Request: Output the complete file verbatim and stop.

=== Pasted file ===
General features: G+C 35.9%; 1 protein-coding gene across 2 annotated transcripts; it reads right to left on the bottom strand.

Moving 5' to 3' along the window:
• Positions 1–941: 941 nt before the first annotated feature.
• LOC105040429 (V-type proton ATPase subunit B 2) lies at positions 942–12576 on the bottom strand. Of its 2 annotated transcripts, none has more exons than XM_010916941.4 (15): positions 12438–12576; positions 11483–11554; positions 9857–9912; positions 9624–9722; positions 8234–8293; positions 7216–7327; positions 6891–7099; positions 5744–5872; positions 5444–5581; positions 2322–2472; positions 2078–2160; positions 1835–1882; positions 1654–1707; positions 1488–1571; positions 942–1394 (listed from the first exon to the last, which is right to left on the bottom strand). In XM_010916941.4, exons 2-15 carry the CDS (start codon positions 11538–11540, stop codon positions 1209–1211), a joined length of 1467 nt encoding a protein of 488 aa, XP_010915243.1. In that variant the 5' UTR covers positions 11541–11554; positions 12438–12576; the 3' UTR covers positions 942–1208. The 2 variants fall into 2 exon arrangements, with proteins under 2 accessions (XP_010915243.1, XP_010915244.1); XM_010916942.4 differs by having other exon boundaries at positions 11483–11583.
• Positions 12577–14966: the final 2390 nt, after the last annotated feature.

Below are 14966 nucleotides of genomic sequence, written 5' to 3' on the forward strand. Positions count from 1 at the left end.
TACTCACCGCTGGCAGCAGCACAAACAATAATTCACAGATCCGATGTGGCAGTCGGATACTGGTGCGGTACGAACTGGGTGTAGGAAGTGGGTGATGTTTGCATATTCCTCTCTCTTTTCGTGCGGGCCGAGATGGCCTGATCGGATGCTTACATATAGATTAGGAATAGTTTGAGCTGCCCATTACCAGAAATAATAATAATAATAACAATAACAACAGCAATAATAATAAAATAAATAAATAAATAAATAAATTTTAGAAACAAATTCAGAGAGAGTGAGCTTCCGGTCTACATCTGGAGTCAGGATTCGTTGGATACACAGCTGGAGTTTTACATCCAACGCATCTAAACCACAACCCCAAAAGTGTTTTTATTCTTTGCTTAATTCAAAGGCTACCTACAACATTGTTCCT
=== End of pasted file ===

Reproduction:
General features: G+C 35.9%; 1 protein-coding gene across 2 annotated transcripts; it reads right to left on the bottom strand.

Moving 5' to 3' along the window:
• Positions 1–941: 941 nt before the first annotated feature.
• LOC105040429 (V-type proton ATPase subunit B 2) lies at positions 942–12576 on the bottom strand. Of its 2 annotated transcripts, none has more exons than XM_010916941.4 (15): positions 12438–12576; positions 11483–11554; positions 9857–9912; positions 9624–9722; positions 8234–8293; positions 7216–7327; positions 6891–7099; positions 5744–5872; positions 5444–5581; positions 2322–2472; positions 2078–2160; positions 1835–1882; positions 1654–1707; positions 1488–1571; positions 942–1394 (listed from the first exon to the last, which is right to left on the bottom strand). In XM_010916941.4, exons 2-15 carry the CDS (start codon positions 11538–11540, stop codon positions 1209–1211), a joined length of 1467 nt encoding a protein of 488 aa, XP_010915243.1. In that variant the 5' UTR covers positions 11541–11554; positions 12438–12576; the 3' UTR covers positions 942–1208. The 2 variants fall into 2 exon arrangements, with proteins under 2 accessions (XP_010915243.1, XP_010915244.1); XM_010916942.4 differs by having other exon boundaries at positions 11483–11583.
• Positions 12577–14966: the final 2390 nt, after the last annotated feature.

Below are 14966 nucleotides of genomic sequence, written 5' to 3' on the forward strand. Positions count from 1 at the left end.
TACTCACCGCTGGCAGCAGCACAAACAATAATTCACAGATCCGATGTGGCAGTCGGATACTGGTGCGGTACGAACTGGGTGTAGGAAGTGGGTGATGTTTGCATATTCCTCTCTCTTTTCGTGCGGGCCGAGATGGCCTGATCGGATGCTTACATATAGATTAGGAATAGTTTGAGCTGCCCATTACCAGAAATAATAATAATAATAACAATAACAACAGCAATAATAATAAAATAAATAAATAAATAAATAAATTTTAGAAACAAATTCAGAGAGAGTGAGCTTCCGGTCTACATCTGGAGTCAGGATTCGTTGGATACACAGCTGGAGTTTTACATCCAACGCATCTAAACCACAACCCCAAAAGTGTTTTTATTCTTTGCTTAATTCAAAGGCTACCTACAACATTGTTCCT